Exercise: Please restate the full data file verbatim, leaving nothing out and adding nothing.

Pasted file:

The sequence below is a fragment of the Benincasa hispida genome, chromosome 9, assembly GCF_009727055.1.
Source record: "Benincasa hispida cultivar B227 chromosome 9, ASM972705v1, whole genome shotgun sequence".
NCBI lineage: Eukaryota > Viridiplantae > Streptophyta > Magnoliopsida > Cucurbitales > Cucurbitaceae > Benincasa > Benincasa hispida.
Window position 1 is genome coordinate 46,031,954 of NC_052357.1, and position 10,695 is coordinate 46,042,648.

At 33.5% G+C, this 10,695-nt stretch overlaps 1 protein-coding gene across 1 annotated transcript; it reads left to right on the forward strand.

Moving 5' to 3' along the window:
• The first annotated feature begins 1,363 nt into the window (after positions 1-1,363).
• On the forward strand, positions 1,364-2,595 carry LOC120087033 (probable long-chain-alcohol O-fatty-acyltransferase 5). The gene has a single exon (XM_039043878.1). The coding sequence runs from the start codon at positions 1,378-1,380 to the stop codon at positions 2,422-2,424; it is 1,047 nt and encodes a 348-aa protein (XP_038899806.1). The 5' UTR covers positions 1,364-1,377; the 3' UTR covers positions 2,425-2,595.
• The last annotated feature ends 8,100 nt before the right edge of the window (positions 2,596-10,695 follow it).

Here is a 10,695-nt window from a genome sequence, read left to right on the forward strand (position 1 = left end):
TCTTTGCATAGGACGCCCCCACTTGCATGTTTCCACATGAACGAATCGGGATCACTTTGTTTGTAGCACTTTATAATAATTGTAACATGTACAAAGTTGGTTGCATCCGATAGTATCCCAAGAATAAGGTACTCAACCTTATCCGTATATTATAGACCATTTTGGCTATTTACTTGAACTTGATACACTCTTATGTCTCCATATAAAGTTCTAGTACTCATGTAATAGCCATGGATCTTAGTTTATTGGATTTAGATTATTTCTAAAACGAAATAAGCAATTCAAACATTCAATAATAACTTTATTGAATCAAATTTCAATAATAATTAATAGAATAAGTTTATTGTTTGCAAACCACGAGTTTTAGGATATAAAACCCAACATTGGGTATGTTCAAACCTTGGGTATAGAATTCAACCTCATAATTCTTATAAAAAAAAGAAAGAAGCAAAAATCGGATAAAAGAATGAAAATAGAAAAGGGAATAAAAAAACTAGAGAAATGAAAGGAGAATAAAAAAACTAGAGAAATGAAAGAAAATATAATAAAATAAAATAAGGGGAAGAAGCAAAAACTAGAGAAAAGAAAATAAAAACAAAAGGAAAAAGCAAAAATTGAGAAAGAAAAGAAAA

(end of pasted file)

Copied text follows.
The sequence below is a fragment of the Benincasa hispida genome, chromosome 9, assembly GCF_009727055.1.
Source record: "Benincasa hispida cultivar B227 chromosome 9, ASM972705v1, whole genome shotgun sequence".
NCBI lineage: Eukaryota > Viridiplantae > Streptophyta > Magnoliopsida > Cucurbitales > Cucurbitaceae > Benincasa > Benincasa hispida.
Window position 1 is genome coordinate 46,031,954 of NC_052357.1, and position 10,695 is coordinate 46,042,648.

At 33.5% G+C, this 10,695-nt stretch overlaps 1 protein-coding gene across 1 annotated transcript; it reads left to right on the forward strand.

Moving 5' to 3' along the window:
• The first annotated feature begins 1,363 nt into the window (after positions 1-1,363).
• On the forward strand, positions 1,364-2,595 carry LOC120087033 (probable long-chain-alcohol O-fatty-acyltransferase 5). The gene has a single exon (XM_039043878.1). The coding sequence runs from the start codon at positions 1,378-1,380 to the stop codon at positions 2,422-2,424; it is 1,047 nt and encodes a 348-aa protein (XP_038899806.1). The 5' UTR covers positions 1,364-1,377; the 3' UTR covers positions 2,425-2,595.
• The last annotated feature ends 8,100 nt before the right edge of the window (positions 2,596-10,695 follow it).

Here is a 10,695-nt window from a genome sequence, read left to right on the forward strand (position 1 = left end):
TCTTTGCATAGGACGCCCCCACTTGCATGTTTCCACATGAACGAATCGGGATCACTTTGTTTGTAGCACTTTATAATAATTGTAACATGTACAAAGTTGGTTGCATCCGATAGTATCCCAAGAATAAGGTACTCAACCTTATCCGTATATTATAGACCATTTTGGCTATTTACTTGAACTTGATACACTCTTATGTCTCCATATAAAGTTCTAGTACTCATGTAATAGCCATGGATCTTAGTTTATTGGATTTAGATTATTTCTAAAACGAAATAAGCAATTCAAACATTCAATAATAACTTTATTGAATCAAATTTCAATAATAATTAATAGAATAAGTTTATTGTTTGCAAACCACGAGTTTTAGGATATAAAACCCAACATTGGGTATGTTCAAACCTTGGGTATAGAATTCAACCTCATAATTCTTATAAAAAAAAGAAAGAAGCAAAAATCGGATAAAAGAATGAAAATAGAAAAGGGAATAAAAAAACTAGAGAAATGAAAGGAGAATAAAAAAACTAGAGAAATGAAAGAAAATATAATAAAATAAAATAAGGGGAAGAAGCAAAAACTAGAGAAAAGAAAATAAAAACAAAAGGAAAAAGCAAAAATTGAGAAAGAAAAGAAAA